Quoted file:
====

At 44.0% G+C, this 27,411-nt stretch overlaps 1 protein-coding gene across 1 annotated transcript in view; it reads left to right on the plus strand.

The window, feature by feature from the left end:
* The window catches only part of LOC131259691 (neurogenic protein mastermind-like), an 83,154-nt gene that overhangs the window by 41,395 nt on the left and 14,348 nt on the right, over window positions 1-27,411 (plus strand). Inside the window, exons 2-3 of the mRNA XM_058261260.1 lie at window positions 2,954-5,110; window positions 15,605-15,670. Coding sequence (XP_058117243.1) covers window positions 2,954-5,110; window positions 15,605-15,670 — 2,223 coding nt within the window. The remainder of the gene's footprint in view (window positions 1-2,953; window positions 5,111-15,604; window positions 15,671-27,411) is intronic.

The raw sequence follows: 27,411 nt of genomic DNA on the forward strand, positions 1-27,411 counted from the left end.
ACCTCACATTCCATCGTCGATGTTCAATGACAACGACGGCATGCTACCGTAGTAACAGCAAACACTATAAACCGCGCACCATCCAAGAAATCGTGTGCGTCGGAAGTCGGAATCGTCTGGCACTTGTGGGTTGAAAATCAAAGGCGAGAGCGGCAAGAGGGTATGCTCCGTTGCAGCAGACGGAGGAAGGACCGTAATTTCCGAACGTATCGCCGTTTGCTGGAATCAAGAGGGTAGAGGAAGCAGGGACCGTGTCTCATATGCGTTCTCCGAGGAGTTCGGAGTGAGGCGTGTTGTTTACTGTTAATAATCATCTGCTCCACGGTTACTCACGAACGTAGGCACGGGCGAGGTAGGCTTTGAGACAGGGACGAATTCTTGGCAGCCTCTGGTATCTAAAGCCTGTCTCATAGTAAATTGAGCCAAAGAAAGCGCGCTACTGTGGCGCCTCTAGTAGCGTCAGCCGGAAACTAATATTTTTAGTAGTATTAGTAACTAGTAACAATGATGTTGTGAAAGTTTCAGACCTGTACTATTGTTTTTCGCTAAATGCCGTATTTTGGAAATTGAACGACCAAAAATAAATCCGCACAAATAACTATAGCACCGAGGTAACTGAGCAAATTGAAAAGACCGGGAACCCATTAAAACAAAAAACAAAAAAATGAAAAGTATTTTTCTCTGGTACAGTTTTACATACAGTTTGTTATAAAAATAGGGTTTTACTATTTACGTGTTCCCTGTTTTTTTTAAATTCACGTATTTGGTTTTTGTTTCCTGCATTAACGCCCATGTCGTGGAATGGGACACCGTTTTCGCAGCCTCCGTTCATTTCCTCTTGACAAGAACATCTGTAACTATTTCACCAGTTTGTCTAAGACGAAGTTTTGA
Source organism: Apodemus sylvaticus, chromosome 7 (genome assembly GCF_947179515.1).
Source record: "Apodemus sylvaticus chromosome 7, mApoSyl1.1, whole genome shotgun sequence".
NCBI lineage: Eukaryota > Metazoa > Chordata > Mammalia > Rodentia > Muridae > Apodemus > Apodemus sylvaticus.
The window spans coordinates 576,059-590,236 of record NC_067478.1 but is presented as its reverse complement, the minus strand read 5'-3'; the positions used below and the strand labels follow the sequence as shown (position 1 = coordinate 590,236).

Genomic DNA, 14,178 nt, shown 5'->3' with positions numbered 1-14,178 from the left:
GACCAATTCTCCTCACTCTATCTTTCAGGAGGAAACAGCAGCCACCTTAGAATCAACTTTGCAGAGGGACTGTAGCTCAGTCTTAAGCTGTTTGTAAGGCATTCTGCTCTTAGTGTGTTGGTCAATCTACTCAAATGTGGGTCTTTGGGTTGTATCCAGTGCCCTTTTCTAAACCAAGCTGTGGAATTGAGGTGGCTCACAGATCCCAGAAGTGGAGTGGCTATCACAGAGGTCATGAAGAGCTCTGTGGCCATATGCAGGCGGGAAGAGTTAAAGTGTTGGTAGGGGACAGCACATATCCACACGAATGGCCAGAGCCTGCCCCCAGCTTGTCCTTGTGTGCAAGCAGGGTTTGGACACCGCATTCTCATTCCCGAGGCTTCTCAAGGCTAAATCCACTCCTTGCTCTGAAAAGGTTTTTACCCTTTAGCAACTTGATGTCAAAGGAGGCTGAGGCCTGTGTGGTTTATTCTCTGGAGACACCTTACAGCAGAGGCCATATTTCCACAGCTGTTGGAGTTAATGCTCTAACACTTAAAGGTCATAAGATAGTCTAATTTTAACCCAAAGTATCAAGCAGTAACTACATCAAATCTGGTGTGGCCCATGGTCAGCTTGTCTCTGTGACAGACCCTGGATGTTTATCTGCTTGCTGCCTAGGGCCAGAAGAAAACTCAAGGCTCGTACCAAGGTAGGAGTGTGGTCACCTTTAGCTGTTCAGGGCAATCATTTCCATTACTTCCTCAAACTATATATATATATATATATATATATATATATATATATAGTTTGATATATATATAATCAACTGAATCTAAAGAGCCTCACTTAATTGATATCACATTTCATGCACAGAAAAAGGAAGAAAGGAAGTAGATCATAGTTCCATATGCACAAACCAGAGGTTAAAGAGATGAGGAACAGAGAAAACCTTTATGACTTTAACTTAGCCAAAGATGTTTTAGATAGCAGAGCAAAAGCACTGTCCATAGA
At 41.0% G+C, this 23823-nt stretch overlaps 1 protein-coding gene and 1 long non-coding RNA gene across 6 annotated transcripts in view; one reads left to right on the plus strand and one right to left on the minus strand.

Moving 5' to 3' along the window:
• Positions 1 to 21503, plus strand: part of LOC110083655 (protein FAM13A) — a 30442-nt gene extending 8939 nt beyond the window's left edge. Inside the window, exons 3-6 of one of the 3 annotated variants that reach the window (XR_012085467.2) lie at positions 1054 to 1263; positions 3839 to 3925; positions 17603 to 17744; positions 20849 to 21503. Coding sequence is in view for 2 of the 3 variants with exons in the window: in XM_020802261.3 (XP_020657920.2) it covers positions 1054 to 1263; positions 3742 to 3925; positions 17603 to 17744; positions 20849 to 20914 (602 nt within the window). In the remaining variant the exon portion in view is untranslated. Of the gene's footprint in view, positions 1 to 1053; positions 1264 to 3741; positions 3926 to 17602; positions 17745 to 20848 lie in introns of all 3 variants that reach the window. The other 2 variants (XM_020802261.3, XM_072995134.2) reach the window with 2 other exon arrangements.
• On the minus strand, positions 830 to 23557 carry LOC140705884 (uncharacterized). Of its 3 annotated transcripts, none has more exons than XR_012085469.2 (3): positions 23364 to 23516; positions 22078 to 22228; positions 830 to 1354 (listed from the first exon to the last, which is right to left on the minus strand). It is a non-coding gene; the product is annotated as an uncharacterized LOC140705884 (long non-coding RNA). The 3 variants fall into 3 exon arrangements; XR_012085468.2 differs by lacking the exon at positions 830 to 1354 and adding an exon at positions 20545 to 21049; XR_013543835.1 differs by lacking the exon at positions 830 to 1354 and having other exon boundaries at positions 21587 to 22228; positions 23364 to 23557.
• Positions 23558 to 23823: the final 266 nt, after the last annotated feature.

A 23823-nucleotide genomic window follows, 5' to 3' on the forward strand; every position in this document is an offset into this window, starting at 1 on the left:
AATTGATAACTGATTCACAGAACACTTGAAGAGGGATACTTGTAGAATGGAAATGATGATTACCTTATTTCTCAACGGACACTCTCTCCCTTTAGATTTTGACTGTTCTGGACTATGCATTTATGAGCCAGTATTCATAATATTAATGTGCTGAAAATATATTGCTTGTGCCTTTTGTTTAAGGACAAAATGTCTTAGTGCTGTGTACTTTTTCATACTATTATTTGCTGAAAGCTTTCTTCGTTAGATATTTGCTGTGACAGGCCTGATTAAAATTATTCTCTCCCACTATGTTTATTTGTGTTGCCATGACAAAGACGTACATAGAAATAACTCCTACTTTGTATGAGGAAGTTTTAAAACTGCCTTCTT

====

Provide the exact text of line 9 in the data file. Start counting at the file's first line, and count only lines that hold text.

The window spans coordinates 576,059-590,236 of record NC_067478.1 but is presented as its reverse complement, the minus strand read 5'-3'; the positions used below and the strand labels follow the sequence as shown (position 1 = coordinate 590,236).